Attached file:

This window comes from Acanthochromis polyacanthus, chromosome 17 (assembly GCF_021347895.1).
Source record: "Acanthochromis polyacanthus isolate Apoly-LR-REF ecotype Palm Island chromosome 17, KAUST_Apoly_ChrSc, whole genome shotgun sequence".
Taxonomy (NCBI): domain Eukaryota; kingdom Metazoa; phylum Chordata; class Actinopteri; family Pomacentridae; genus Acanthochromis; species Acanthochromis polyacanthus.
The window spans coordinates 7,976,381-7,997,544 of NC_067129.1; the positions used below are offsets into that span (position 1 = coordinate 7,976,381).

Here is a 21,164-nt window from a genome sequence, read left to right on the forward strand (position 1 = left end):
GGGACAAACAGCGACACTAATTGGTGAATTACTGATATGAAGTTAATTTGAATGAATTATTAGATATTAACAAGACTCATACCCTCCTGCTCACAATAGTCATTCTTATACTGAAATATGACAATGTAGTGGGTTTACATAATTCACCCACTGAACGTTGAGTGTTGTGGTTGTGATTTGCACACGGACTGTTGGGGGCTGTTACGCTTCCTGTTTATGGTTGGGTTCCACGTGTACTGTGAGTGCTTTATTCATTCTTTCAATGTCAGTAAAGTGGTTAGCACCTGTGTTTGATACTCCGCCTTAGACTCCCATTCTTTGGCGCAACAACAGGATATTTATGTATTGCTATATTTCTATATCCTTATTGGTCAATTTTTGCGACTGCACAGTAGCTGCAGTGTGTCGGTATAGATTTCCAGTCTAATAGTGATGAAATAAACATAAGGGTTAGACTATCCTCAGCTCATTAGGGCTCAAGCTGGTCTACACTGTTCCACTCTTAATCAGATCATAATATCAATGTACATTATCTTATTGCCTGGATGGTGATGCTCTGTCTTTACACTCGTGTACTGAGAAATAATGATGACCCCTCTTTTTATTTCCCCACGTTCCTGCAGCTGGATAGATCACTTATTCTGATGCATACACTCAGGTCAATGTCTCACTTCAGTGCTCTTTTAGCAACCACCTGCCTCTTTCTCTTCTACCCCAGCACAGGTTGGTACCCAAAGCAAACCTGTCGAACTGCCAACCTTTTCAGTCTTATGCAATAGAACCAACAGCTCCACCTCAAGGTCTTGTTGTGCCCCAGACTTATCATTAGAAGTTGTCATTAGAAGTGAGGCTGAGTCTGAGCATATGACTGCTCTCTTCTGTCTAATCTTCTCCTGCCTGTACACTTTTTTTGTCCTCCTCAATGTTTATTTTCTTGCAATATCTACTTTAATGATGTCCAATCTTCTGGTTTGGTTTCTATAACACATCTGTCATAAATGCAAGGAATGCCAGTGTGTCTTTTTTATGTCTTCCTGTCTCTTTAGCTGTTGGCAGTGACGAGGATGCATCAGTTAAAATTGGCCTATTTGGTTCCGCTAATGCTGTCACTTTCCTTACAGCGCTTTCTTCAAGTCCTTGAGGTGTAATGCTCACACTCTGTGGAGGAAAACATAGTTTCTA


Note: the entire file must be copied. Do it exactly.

This window comes from Acanthochromis polyacanthus, chromosome 17 (assembly GCF_021347895.1).
Source record: "Acanthochromis polyacanthus isolate Apoly-LR-REF ecotype Palm Island chromosome 17, KAUST_Apoly_ChrSc, whole genome shotgun sequence".
Taxonomy (NCBI): domain Eukaryota; kingdom Metazoa; phylum Chordata; class Actinopteri; family Pomacentridae; genus Acanthochromis; species Acanthochromis polyacanthus.
The window spans coordinates 7,976,381-7,997,544 of NC_067129.1; the positions used below are offsets into that span (position 1 = coordinate 7,976,381).

Here is a 21,164-nt window from a genome sequence, read left to right on the forward strand (position 1 = left end):
GGGACAAACAGCGACACTAATTGGTGAATTACTGATATGAAGTTAATTTGAATGAATTATTAGATATTAACAAGACTCATACCCTCCTGCTCACAATAGTCATTCTTATACTGAAATATGACAATGTAGTGGGTTTACATAATTCACCCACTGAACGTTGAGTGTTGTGGTTGTGATTTGCACACGGACTGTTGGGGGCTGTTACGCTTCCTGTTTATGGTTGGGTTCCACGTGTACTGTGAGTGCTTTATTCATTCTTTCAATGTCAGTAAAGTGGTTAGCACCTGTGTTTGATACTCCGCCTTAGACTCCCATTCTTTGGCGCAACAACAGGATATTTATGTATTGCTATATTTCTATATCCTTATTGGTCAATTTTTGCGACTGCACAGTAGCTGCAGTGTGTCGGTATAGATTTCCAGTCTAATAGTGATGAAATAAACATAAGGGTTAGACTATCCTCAGCTCATTAGGGCTCAAGCTGGTCTACACTGTTCCACTCTTAATCAGATCATAATATCAATGTACATTATCTTATTGCCTGGATGGTGATGCTCTGTCTTTACACTCGTGTACTGAGAAATAATGATGACCCCTCTTTTTATTTCCCCACGTTCCTGCAGCTGGATAGATCACTTATTCTGATGCATACACTCAGGTCAATGTCTCACTTCAGTGCTCTTTTAGCAACCACCTGCCTCTTTCTCTTCTACCCCAGCACAGGTTGGTACCCAAAGCAAACCTGTCGAACTGCCAACCTTTTCAGTCTTATGCAATAGAACCAACAGCTCCACCTCAAGGTCTTGTTGTGCCCCAGACTTATCATTAGAAGTTGTCATTAGAAGTGAGGCTGAGTCTGAGCATATGACTGCTCTCTTCTGTCTAATCTTCTCCTGCCTGTACACTTTTTTTGTCCTCCTCAATGTTTATTTTCTTGCAATATCTACTTTAATGATGTCCAATCTTCTGGTTTGGTTTCTATAACACATCTGTCATAAATGCAAGGAATGCCAGTGTGTCTTTTTTATGTCTTCCTGTCTCTTTAGCTGTTGGCAGTGACGAGGATGCATCAGTTAAAATTGGCCTATTTGGTTCCGCTAATGCTGTCACTTTCCTTACAGCGCTTTCTTCAAGTCCTTGAGGTGTAATGCTCACACTCTGTGGAGGAAAACATAGTTTCTA